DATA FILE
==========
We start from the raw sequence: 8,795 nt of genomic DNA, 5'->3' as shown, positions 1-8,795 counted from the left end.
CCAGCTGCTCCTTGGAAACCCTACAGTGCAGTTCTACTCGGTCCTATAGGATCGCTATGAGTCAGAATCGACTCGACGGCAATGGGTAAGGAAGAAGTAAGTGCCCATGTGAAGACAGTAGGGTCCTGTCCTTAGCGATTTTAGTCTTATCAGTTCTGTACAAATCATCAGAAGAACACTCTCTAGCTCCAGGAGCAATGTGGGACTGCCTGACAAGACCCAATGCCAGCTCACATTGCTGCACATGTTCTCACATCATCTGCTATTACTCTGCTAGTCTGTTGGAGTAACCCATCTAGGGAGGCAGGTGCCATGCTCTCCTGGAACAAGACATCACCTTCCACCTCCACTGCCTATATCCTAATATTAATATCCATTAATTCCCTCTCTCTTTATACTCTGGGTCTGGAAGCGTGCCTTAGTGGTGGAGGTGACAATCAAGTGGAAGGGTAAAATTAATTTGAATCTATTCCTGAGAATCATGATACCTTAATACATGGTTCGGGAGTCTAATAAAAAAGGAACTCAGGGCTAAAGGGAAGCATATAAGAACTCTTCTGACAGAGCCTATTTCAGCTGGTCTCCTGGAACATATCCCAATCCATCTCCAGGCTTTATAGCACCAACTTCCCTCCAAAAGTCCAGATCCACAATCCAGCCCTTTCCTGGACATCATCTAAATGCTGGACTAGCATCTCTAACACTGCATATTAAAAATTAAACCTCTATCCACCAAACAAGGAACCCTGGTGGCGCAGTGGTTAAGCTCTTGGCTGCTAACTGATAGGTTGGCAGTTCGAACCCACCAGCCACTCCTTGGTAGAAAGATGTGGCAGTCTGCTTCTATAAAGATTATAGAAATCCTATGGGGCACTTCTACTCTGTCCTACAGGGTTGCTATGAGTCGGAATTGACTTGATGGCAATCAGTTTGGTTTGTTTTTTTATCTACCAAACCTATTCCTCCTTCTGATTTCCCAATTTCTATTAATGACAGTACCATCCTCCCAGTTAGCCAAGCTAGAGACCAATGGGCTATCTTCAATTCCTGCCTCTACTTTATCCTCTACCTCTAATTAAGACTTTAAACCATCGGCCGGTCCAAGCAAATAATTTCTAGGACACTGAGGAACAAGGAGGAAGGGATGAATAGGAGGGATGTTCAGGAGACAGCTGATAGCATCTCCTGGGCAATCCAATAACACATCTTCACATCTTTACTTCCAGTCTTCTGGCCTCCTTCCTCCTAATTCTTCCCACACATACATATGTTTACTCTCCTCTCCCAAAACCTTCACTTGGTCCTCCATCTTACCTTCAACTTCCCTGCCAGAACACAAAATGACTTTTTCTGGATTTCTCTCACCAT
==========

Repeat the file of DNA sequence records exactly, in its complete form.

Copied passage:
We start from the raw sequence: 8,795 nt of genomic DNA, 5'->3' as shown, positions 1-8,795 counted from the left end.
CCAGCTGCTCCTTGGAAACCCTACAGTGCAGTTCTACTCGGTCCTATAGGATCGCTATGAGTCAGAATCGACTCGACGGCAATGGGTAAGGAAGAAGTAAGTGCCCATGTGAAGACAGTAGGGTCCTGTCCTTAGCGATTTTAGTCTTATCAGTTCTGTACAAATCATCAGAAGAACACTCTCTAGCTCCAGGAGCAATGTGGGACTGCCTGACAAGACCCAATGCCAGCTCACATTGCTGCACATGTTCTCACATCATCTGCTATTACTCTGCTAGTCTGTTGGAGTAACCCATCTAGGGAGGCAGGTGCCATGCTCTCCTGGAACAAGACATCACCTTCCACCTCCACTGCCTATATCCTAATATTAATATCCATTAATTCCCTCTCTCTTTATACTCTGGGTCTGGAAGCGTGCCTTAGTGGTGGAGGTGACAATCAAGTGGAAGGGTAAAATTAATTTGAATCTATTCCTGAGAATCATGATACCTTAATACATGGTTCGGGAGTCTAATAAAAAAGGAACTCAGGGCTAAAGGGAAGCATATAAGAACTCTTCTGACAGAGCCTATTTCAGCTGGTCTCCTGGAACATATCCCAATCCATCTCCAGGCTTTATAGCACCAACTTCCCTCCAAAAGTCCAGATCCACAATCCAGCCCTTTCCTGGACATCATCTAAATGCTGGACTAGCATCTCTAACACTGCATATTAAAAATTAAACCTCTATCCACCAAACAAGGAACCCTGGTGGCGCAGTGGTTAAGCTCTTGGCTGCTAACTGATAGGTTGGCAGTTCGAACCCACCAGCCACTCCTTGGTAGAAAGATGTGGCAGTCTGCTTCTATAAAGATTATAGAAATCCTATGGGGCACTTCTACTCTGTCCTACAGGGTTGCTATGAGTCGGAATTGACTTGATGGCAATCAGTTTGGTTTGTTTTTTTATCTACCAAACCTATTCCTCCTTCTGATTTCCCAATTTCTATTAATGACAGTACCATCCTCCCAGTTAGCCAAGCTAGAGACCAATGGGCTATCTTCAATTCCTGCCTCTACTTTATCCTCTACCTCTAATTAAGACTTTAAACCATCGGCCGGTCCAAGCAAATAATTTCTAGGACACTGAGGAACAAGGAGGAAGGGATGAATAGGAGGGATGTTCAGGAGACAGCTGATAGCATCTCCTGGGCAATCCAATAACACATCTTCACATCTTTACTTCCAGTCTTCTGGCCTCCTTCCTCCTAATTCTTCCCACACATACATATGTTTACTCTCCTCTCCCAAAACCTTCACTTGGTCCTCCATCTTACCTTCAACTTCCCTGCCAGAACACAAAATGACTTTTTCTGGATTTCTCTCACCAT